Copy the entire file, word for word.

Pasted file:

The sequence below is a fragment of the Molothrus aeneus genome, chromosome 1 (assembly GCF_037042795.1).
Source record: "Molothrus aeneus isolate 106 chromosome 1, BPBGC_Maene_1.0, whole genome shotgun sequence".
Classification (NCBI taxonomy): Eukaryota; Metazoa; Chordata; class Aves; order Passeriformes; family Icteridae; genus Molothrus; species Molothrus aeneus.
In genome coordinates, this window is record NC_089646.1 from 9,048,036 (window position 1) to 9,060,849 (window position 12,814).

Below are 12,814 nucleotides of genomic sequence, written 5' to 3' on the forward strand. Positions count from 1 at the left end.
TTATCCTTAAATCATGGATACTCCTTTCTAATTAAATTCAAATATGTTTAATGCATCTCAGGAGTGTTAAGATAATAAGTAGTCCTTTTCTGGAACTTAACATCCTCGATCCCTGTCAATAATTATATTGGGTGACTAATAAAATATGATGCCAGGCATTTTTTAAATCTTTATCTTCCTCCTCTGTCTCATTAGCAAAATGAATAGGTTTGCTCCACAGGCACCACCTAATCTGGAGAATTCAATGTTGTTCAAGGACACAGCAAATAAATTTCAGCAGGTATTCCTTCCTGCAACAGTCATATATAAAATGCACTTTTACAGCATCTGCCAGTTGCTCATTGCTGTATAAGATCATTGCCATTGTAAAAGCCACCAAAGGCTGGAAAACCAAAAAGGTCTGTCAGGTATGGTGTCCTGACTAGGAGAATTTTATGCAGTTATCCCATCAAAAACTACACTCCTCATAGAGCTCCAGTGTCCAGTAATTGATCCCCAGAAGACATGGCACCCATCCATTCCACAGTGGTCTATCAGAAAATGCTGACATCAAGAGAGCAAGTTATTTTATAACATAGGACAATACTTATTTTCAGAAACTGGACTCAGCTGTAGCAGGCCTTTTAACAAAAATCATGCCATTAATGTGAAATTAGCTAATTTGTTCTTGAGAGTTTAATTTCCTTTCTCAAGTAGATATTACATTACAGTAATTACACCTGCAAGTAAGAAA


The sequence below is a fragment of the Molothrus aeneus genome, chromosome 1 (assembly GCF_037042795.1).
Source record: "Molothrus aeneus isolate 106 chromosome 1, BPBGC_Maene_1.0, whole genome shotgun sequence".
Classification (NCBI taxonomy): Eukaryota; Metazoa; Chordata; class Aves; order Passeriformes; family Icteridae; genus Molothrus; species Molothrus aeneus.
In genome coordinates, this window is record NC_089646.1 from 9,048,036 (window position 1) to 9,060,849 (window position 12,814).

Below are 12,814 nucleotides of genomic sequence, written 5' to 3' on the forward strand. Positions count from 1 at the left end.
TTATCCTTAAATCATGGATACTCCTTTCTAATTAAATTCAAATATGTTTAATGCATCTCAGGAGTGTTAAGATAATAAGTAGTCCTTTTCTGGAACTTAACATCCTCGATCCCTGTCAATAATTATATTGGGTGACTAATAAAATATGATGCCAGGCATTTTTTAAATCTTTATCTTCCTCCTCTGTCTCATTAGCAAAATGAATAGGTTTGCTCCACAGGCACCACCTAATCTGGAGAATTCAATGTTGTTCAAGGACACAGCAAATAAATTTCAGCAGGTATTCCTTCCTGCAACAGTCATATATAAAATGCACTTTTACAGCATCTGCCAGTTGCTCATTGCTGTATAAGATCATTGCCATTGTAAAAGCCACCAAAGGCTGGAAAACCAAAAAGGTCTGTCAGGTATGGTGTCCTGACTAGGAGAATTTTATGCAGTTATCCCATCAAAAACTACACTCCTCATAGAGCTCCAGTGTCCAGTAATTGATCCCCAGAAGACATGGCACCCATCCATTCCACAGTGGTCTATCAGAAAATGCTGACATCAAGAGAGCAAGTTATTTTATAACATAGGACAATACTTATTTTCAGAAACTGGACTCAGCTGTAGCAGGCCTTTTAACAAAAATCATGCCATTAATGTGAAATTAGCTAATTTGTTCTTGAGAGTTTAATTTCCTTTCTCAAGTAGATATTACATTACAGTAATTACACCTGCAAGTAAGAAA